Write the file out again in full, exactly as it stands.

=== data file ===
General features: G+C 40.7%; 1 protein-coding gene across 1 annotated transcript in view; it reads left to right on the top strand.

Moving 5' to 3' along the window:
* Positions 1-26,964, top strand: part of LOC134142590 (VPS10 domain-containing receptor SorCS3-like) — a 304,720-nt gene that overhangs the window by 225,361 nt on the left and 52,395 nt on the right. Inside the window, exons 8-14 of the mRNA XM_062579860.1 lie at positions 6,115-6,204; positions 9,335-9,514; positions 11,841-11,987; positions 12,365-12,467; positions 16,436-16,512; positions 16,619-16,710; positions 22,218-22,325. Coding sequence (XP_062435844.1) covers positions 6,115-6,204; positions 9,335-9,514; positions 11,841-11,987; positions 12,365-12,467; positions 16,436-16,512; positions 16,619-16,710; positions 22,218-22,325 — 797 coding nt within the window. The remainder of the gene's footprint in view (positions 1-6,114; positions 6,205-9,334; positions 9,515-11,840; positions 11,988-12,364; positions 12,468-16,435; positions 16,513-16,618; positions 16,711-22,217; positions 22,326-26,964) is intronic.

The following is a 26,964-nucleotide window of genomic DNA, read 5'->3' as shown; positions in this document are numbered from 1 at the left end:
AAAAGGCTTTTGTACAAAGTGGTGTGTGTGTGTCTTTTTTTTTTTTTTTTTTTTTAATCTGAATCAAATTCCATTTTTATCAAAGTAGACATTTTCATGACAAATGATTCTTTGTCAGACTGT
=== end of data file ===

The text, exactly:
General features: G+C 40.7%; 1 protein-coding gene across 1 annotated transcript in view; it reads left to right on the top strand.

Moving 5' to 3' along the window:
* Positions 1-26,964, top strand: part of LOC134142590 (VPS10 domain-containing receptor SorCS3-like) — a 304,720-nt gene that overhangs the window by 225,361 nt on the left and 52,395 nt on the right. Inside the window, exons 8-14 of the mRNA XM_062579860.1 lie at positions 6,115-6,204; positions 9,335-9,514; positions 11,841-11,987; positions 12,365-12,467; positions 16,436-16,512; positions 16,619-16,710; positions 22,218-22,325. Coding sequence (XP_062435844.1) covers positions 6,115-6,204; positions 9,335-9,514; positions 11,841-11,987; positions 12,365-12,467; positions 16,436-16,512; positions 16,619-16,710; positions 22,218-22,325 — 797 coding nt within the window. The remainder of the gene's footprint in view (positions 1-6,114; positions 6,205-9,334; positions 9,515-11,840; positions 11,988-12,364; positions 12,468-16,435; positions 16,513-16,618; positions 16,711-22,217; positions 22,326-26,964) is intronic.

The following is a 26,964-nucleotide window of genomic DNA, read 5'->3' as shown; positions in this document are numbered from 1 at the left end:
AAAAGGCTTTTGTACAAAGTGGTGTGTGTGTGTCTTTTTTTTTTTTTTTTTTTTTAATCTGAATCAAATTCCATTTTTATCAAAGTAGACATTTTCATGACAAATGATTCTTTGTCAGACTGT